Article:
Computer Vision

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Digital Image Processing

Hough Transform for Object Recognition
Hough Transform
• Elegant method for direct object recognition

• Edges need not be connected

• Complete object need not be visible

• Key Idea: Edges VOTE for the possible model
Image and Parameter Spaces
y  mx  c          y
Equation of Line:                                       y  mx  c
Find:   (m, c)

Consider point:   ( xi , yi )                     ( xi , yi )
x
yi  mx i  c or c   xi m  yi               Image Space

m
Parameter space also called Hough Space

(m, c)
c
Parameter Space
Line Detection by Hough Transform
y
Algorithm:

• Quantize Parameter Space       (m, c)
(m, c)
• Create Accumulator Array      A(m, c)
x
• Set   A(m, c)  0 m, c                                Parameter Space
A(m, c)
• For each image edge     ( xi , yi )   increment:       1                       1
1               1

A(m, c)  A(m, c)  1                                    1       1
2

• If (m, c) lies on the line:                                    1       1
1               1

c   xi m  yi                          1                       1

• Find local maxima in   A(m, c)
Better Parameterization
NOTE:       m                                       y
Large Accumulator                                   ( xi , yi )
More memory and computations

Improvement: (Finite Accumulator Array Size)
x
Line equation: w           x cos  y sin           Image Space

Here         0    2                         w
0  w  wm ax
Given points   ( xi , yi )   find   ( w, )                           ?

Hough Space Sinusoid
Hough Space

The basic idea
Each straight line in this
image can be described by
an equation

Each white point if
considered in isolation
could lie on an infinite
number of straight lines
The basic idea
Each straight line in this image
can be described by an equation

Each white point if considered in
isolation could lie on an infinite
number of straight lines

In the Hough transform each
point votes for every line it could
be on

The lines with the most votes win
How do we represent lines?
Any line can be represented by
two numbers
f

Here we will represent the       w
yellow line by (w,f)

In other words we define it
using
- a line from an agreed origin
- of length w
- at angle f to the horizontal
f
Hough space                            w

Since we can use (w,f) to
represent any line in the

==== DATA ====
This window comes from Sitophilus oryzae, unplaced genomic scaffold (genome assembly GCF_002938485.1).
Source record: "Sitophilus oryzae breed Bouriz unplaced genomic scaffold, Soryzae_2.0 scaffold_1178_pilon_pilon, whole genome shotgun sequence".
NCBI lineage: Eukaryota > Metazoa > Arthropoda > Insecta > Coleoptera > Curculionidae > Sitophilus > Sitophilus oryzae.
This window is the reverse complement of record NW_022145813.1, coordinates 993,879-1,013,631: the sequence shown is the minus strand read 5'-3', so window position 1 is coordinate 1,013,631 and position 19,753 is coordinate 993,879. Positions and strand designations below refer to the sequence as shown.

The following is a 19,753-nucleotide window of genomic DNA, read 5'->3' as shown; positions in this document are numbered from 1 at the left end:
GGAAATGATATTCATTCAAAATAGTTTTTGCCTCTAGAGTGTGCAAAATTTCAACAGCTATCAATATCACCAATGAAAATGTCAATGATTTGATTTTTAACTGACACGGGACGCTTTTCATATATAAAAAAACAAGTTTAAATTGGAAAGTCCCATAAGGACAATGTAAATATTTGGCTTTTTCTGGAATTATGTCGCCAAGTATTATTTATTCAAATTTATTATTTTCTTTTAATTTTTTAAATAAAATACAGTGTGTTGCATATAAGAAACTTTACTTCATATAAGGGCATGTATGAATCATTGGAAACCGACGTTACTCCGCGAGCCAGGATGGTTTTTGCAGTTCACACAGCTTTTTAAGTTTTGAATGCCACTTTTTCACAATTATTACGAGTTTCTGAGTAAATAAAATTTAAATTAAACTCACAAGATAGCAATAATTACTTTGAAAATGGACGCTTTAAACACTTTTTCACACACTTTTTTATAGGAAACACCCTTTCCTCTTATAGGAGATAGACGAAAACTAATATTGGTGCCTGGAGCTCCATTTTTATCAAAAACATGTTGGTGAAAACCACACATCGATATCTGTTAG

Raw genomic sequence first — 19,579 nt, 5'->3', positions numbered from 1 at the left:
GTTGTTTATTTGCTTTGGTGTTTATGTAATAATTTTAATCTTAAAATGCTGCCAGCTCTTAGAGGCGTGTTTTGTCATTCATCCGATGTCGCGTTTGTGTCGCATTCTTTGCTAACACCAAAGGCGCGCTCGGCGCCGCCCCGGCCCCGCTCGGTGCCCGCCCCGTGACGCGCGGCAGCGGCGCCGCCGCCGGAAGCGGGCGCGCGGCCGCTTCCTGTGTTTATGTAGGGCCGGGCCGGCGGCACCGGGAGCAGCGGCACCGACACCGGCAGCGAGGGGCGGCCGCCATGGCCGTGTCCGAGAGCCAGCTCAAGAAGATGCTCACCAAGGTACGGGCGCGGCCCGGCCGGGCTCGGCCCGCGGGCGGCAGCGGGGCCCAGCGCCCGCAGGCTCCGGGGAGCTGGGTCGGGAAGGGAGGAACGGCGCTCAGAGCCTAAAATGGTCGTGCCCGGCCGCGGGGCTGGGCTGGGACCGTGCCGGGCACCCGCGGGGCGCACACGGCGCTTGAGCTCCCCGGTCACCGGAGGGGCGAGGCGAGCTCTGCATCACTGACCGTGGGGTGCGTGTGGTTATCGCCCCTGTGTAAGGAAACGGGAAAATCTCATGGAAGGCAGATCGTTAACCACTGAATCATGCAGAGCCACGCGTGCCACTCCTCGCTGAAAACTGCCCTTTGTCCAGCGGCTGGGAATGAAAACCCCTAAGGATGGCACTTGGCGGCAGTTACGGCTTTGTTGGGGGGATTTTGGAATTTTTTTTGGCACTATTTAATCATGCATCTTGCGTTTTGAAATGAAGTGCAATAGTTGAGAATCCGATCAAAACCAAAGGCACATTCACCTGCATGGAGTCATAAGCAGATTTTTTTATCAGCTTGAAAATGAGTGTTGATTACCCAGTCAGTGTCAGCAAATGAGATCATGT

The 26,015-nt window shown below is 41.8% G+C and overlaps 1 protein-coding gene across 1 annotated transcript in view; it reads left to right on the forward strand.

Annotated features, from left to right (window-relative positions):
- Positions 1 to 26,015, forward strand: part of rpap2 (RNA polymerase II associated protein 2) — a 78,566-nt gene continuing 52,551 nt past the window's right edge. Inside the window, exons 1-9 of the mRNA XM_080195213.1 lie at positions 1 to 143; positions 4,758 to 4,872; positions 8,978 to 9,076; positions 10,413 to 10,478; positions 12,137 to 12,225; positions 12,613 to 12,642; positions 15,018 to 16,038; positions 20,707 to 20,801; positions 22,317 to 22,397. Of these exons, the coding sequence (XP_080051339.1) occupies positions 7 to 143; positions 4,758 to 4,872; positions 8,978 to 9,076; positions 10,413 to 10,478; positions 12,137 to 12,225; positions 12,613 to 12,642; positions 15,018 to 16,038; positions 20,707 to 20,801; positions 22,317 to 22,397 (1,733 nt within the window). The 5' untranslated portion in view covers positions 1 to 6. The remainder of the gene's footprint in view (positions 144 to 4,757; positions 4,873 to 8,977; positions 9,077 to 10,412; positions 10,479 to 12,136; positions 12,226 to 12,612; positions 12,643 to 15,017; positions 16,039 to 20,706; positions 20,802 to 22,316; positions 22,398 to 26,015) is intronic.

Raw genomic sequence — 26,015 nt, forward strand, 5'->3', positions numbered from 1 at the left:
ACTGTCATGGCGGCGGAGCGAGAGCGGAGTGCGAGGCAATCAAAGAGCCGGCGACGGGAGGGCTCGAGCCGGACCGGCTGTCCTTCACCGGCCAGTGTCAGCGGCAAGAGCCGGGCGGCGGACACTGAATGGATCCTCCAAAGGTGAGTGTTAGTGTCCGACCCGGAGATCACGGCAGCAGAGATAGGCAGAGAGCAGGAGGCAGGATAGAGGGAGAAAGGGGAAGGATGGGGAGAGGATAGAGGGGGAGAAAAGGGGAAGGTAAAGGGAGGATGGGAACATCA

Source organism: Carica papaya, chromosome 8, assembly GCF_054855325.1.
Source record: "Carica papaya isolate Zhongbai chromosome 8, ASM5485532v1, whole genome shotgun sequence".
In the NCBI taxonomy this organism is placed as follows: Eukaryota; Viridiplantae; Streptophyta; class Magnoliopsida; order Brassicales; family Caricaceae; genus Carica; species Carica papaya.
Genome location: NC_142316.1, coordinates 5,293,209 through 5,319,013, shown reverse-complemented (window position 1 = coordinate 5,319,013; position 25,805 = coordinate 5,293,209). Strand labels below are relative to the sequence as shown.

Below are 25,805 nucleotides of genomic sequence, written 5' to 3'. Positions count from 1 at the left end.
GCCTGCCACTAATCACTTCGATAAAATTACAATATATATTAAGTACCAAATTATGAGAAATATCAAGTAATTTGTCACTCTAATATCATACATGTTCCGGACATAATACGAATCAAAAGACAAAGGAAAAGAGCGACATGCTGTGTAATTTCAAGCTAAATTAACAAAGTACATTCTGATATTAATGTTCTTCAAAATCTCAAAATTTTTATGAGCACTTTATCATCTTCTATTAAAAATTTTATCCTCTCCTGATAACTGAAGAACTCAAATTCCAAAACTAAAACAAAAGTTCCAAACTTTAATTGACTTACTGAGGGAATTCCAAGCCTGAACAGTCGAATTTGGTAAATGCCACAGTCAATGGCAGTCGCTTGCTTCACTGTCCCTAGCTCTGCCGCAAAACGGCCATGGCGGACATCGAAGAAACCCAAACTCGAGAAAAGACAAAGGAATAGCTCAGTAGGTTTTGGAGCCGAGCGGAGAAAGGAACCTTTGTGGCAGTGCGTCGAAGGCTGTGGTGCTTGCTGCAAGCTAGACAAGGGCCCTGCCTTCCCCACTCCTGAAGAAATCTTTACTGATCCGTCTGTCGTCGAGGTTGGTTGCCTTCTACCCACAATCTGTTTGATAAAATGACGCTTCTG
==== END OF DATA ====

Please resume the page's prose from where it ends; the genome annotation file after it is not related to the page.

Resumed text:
image space

We can represent any line     f0
in the image space as a
point in the plane defined
by (w,f)

This is called Hough space
f180
w=0   w=100
How does a point in image space vote?

w  x cos(f ) y sin(f )

f                          f0

w

f180
w=0   w=100
How do multiple points prefer one line?
 One point in image space
corresponds to a sinusoidal
curve in image space

 Two points correspond to
two curves in Hough space

 The intersection of those two
curves has “two votes”.

 This intersection represents
the straight line in image
space that passes through
both points
Hough Transform
Create fand w for all possible lines
Create an array A indexed by fand w
for each point (x,y)
for each angle f
w = x*cos(f)+ y*sin(f)
A[f,w] = A[f,w]+1
end
end

where A > Threshold return a line
Image space
Votes

Horizontal axis is θ,
vertical is rho.
Image   votes
space
Mechanics of the Hough transform

 Difficulties                   How many lines?
 how big should the            Count the peaks in
cells be? (too big, and       the Hough array
we merge quite
 Treat adjacent peaks
different lines; too
as a single peak
small, and noise
causes lines to be         Which points belong
missed)                     to each line?
 Search for points
close to the line
 Solve again for line
and iterate
Real World Example

Original   Edge              Found Lines
Detection

Parameter Space
Another example

f

w
Finding Circles by Hough Transform
Equation of Circle:

( xi  a ) 2  ( yi  b) 2  r 2

If radius is known: (2D Hough Space)

Accumulator Array      A(a, b)
b

a
Hough Space
Finding Circles by Hough Transform

Equation of Circle:

( xi  a ) 2  ( yi  b) 2  r 2

If radius is not known: 3D Hough Space!
Use Accumulator array A(a, b, r )
Real World Circle Examples
Finding Coins
Original   Edges (note noise)
Finding Coins (Continued)

Penn           Quarters
y
Finding Coins (Continued)

Note that because
the quarters and
penny are different
sizes, a different
Hough transform
(with separate
accumulators) was
used for each circle
size.

Coin finding sample images
from: Vivek Kwatra
Hough Transform: Comments

• Works on Disconnected Edges

• Relatively insensitive to occlusion

• Effective for simple shapes (lines, circles, etc)

• Trade-off between work in Image Space and
Parameter Space

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